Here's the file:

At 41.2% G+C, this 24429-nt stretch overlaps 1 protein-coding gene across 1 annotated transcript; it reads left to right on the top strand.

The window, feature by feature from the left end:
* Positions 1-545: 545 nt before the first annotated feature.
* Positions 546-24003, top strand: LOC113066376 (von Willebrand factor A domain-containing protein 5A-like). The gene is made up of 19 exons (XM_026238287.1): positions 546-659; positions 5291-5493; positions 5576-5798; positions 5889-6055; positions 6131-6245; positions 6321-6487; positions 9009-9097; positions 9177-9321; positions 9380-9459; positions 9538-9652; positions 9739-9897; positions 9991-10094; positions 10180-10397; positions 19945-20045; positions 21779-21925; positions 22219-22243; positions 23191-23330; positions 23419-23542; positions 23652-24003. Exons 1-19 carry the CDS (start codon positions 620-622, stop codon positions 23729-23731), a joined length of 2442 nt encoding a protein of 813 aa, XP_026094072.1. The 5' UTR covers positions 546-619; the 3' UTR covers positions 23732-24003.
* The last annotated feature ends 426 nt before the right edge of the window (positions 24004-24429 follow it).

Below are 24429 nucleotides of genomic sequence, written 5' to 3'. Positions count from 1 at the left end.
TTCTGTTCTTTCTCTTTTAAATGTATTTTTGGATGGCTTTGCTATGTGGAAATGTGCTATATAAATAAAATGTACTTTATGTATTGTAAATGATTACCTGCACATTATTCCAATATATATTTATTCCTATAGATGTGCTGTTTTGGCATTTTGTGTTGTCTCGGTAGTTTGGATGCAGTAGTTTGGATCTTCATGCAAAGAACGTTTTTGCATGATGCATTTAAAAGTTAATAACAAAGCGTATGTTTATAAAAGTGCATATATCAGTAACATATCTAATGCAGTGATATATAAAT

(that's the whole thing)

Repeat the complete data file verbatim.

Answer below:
At 41.2% G+C, this 24429-nt stretch overlaps 1 protein-coding gene across 1 annotated transcript; it reads left to right on the top strand.

The window, feature by feature from the left end:
* Positions 1-545: 545 nt before the first annotated feature.
* Positions 546-24003, top strand: LOC113066376 (von Willebrand factor A domain-containing protein 5A-like). The gene is made up of 19 exons (XM_026238287.1): positions 546-659; positions 5291-5493; positions 5576-5798; positions 5889-6055; positions 6131-6245; positions 6321-6487; positions 9009-9097; positions 9177-9321; positions 9380-9459; positions 9538-9652; positions 9739-9897; positions 9991-10094; positions 10180-10397; positions 19945-20045; positions 21779-21925; positions 22219-22243; positions 23191-23330; positions 23419-23542; positions 23652-24003. Exons 1-19 carry the CDS (start codon positions 620-622, stop codon positions 23729-23731), a joined length of 2442 nt encoding a protein of 813 aa, XP_026094072.1. The 5' UTR covers positions 546-619; the 3' UTR covers positions 23732-24003.
* The last annotated feature ends 426 nt before the right edge of the window (positions 24004-24429 follow it).

Below are 24429 nucleotides of genomic sequence, written 5' to 3'. Positions count from 1 at the left end.
TTCTGTTCTTTCTCTTTTAAATGTATTTTTGGATGGCTTTGCTATGTGGAAATGTGCTATATAAATAAAATGTACTTTATGTATTGTAAATGATTACCTGCACATTATTCCAATATATATTTATTCCTATAGATGTGCTGTTTTGGCATTTTGTGTTGTCTCGGTAGTTTGGATGCAGTAGTTTGGATCTTCATGCAAAGAACGTTTTTGCATGATGCATTTAAAAGTTAATAACAAAGCGTATGTTTATAAAAGTGCATATATCAGTAACATATCTAATGCAGTGATATATAAAT